July 24, 2024


Health Lasts Longer

How to get out of your head, into your body


Reading Time: 6 minutes

Did you know your head and your body are connected? No, really…they aren’t separated at the neck! OK, I’m being a little flippant there, but let’s face it, many of us do walk around as if there was a gap above our collarbones, at least some of the time.

If you want to talk physiology, our brains and our bodies are in constant two-way communication. That ensures that essential-to-life functions like breathing and circulation happen 24-7. This communication also affects the state of your nervous system – whether you’re in fight, flight, freeze, please or (ideally) rest mode. And, because most of the mood-boosting chemical serotonin is produced in your intestines, the health of your gut definitely affects the state of your brain.

And those are just a few examples. A strong mind-body connection helps us care for our health and well-being in countless ways.

But it’s not unusual to be all up in our heads, caught up in our thoughts, our worries, our anxieties. Our brains can spin the most doomsday, no-happy-endings-here stories about the state of the country, the world, our relationships, our bodies. Oh yeah…what about your body? How do you get into it?

Stop and smell the roses

Whether you’re a worrier, a planner, or are just too busy, when you spend most of your time lost in your thoughts, your experience of life gets short shrift. Because when you’re thinking, you aren’t noticing and experiencing the present moment. You aren’t mindful.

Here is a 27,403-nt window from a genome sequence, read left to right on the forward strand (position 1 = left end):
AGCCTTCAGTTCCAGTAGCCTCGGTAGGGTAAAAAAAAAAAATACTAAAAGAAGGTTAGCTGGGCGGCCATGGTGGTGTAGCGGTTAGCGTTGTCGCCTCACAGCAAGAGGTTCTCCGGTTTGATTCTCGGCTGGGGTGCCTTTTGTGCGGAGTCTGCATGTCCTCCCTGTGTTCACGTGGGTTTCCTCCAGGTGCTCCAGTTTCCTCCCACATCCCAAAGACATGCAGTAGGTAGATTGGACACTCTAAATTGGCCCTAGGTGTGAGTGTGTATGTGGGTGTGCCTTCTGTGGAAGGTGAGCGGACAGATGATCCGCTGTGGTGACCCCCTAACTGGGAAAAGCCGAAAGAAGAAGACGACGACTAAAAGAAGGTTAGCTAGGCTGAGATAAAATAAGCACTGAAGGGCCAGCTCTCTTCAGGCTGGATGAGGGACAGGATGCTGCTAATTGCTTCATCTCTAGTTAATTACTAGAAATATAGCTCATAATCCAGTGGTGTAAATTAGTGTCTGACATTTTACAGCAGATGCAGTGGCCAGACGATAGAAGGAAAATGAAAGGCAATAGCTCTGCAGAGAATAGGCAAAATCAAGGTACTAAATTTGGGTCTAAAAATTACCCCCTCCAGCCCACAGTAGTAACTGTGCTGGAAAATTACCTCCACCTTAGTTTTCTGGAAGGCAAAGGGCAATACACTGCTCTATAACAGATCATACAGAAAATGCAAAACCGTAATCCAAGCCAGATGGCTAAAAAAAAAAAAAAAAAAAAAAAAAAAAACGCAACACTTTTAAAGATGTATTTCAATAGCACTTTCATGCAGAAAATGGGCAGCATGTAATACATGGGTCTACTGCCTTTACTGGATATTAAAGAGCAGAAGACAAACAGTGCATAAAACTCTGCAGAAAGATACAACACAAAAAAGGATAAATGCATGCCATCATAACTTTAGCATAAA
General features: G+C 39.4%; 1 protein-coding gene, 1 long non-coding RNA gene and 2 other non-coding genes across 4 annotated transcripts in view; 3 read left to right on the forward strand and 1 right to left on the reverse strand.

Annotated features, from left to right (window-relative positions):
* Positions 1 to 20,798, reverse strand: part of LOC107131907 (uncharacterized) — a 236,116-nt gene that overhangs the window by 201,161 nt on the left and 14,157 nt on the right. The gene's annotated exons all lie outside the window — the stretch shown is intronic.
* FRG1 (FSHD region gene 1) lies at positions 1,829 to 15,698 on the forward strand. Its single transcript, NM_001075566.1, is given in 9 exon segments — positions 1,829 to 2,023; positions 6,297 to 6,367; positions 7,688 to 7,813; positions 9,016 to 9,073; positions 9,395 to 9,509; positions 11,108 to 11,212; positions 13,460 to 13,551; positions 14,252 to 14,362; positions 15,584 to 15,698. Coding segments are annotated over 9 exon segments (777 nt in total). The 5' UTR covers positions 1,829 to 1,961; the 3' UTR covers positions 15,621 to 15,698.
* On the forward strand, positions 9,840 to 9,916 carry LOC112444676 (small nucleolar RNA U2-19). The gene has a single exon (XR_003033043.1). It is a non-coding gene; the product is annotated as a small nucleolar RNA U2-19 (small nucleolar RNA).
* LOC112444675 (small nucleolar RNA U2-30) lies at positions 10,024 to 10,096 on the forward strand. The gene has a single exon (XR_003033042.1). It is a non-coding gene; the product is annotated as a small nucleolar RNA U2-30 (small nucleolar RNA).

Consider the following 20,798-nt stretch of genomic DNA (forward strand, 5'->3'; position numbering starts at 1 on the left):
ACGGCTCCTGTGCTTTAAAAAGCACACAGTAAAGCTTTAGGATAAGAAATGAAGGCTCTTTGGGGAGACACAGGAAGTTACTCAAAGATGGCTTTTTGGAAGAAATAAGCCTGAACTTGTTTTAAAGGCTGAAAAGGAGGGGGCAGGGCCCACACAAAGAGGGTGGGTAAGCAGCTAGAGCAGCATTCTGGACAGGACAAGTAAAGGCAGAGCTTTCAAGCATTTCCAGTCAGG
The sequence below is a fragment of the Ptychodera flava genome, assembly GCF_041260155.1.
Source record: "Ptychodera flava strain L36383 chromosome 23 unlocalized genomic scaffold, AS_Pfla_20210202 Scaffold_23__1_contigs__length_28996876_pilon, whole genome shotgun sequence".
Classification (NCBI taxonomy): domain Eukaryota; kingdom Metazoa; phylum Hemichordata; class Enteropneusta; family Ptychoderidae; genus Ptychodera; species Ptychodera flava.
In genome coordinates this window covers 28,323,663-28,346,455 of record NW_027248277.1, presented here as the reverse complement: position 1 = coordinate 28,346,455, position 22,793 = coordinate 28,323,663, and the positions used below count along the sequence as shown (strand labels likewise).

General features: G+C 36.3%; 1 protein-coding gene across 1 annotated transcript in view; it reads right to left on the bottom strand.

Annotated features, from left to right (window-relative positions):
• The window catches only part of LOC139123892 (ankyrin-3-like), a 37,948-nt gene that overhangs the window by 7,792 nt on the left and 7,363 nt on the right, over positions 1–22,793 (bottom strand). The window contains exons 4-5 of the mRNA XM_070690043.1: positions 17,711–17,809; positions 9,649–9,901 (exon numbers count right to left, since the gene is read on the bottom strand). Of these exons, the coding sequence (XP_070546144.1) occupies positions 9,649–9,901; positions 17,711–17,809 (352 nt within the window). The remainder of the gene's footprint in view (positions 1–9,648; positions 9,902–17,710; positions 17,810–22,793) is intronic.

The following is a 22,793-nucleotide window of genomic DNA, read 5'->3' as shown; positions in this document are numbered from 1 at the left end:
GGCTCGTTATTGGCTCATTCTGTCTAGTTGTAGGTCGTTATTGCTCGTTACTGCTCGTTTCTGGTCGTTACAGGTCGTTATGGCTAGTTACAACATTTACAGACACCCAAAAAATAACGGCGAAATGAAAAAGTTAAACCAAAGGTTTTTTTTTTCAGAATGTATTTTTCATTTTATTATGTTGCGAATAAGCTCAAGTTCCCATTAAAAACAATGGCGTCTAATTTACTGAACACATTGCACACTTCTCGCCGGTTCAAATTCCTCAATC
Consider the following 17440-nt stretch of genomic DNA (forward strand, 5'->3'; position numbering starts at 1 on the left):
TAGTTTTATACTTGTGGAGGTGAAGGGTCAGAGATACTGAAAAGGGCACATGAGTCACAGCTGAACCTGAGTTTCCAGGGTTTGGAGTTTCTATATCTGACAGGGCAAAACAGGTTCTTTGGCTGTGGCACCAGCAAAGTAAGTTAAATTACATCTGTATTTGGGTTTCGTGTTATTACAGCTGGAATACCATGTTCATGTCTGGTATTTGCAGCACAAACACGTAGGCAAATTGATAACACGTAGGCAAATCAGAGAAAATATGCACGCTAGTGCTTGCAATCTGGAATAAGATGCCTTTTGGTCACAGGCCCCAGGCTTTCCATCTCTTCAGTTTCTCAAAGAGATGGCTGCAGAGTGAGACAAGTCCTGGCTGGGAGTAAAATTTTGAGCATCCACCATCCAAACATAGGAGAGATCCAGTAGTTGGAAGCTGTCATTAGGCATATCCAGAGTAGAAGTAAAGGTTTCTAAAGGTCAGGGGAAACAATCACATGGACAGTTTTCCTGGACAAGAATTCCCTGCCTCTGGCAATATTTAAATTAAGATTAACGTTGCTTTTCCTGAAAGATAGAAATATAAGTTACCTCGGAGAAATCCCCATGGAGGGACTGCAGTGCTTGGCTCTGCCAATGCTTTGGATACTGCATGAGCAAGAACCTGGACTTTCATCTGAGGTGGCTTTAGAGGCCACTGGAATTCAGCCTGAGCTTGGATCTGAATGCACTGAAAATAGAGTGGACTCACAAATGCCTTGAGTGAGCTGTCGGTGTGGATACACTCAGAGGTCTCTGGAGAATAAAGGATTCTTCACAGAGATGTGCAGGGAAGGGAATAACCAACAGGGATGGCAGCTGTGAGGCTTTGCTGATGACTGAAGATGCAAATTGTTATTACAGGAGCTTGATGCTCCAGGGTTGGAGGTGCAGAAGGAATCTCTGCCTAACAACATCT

Of course, to get out of your head, you have to be aware of when you’re stuck there, replaying past events or rehearsing future scenarios. But, how you do that? We’ve already established that when you’re caught up in thoughts, you aren’t very aware.

You could simply seize the moment when you do happen to notice you’re in your head and pretty much oblivious to the world around you. You can also set external reminders (alarms, phone notifications) prompting you to stop what you are doing (and thinking) and drop down into your body.

The two ways I like to do this are to get grounded or to do a body scan. When you “ground” yourself, you turn your attention to the places where your body contacts surfaces.

  • Your feet on the floor
  • Your butt and the back of your thighs in a chair
  • The back of your body on the floor or bed

These become proxies for the ground, or earth. Hence “grounding.” (Doing a slow barefoot walking meditation outside on grass or other safe surfaces can be a lovely, and literal, grounding exercise. You could also stand, sit or lay in the grass.)

There are various forms of body scans, but they essentially boil down to placing your attention one body part at a time, starting at the head or the toes (your choice), and note what you feel there. Tension? Tingling? Energy? Tightness? Softness? Contraction? Expansiveness? Warmth?

A brief note about trauma

If you have a history of physical or sexual trauma, or if you have endured a lot of verbal abuse directed at your body, then your body might not feel like a safe place to be. You may not want to drop down into your body via a body scan. In fact it might not be a good idea for you to do so without professional guidance from a trauma or somatic therapist.

Generally, grounding exercises are safe and beneficial for trauma survivors, because you’re simply connecting with the physical world. As mentioned above, this can take the form of turning your attention to the feel of your feet on the floor or your butt in the chair. You can also turn your attention, and your senses, to the world around you. You can look at, and name, objects, textures or colors. You can notice and name smells or sounds.

Walking can also be a grounding exercise (provided you are able to walk). You can notice your feet striking the ground, the feel of the breeze or sun on your skin, the sounds of birds or rustling leaves.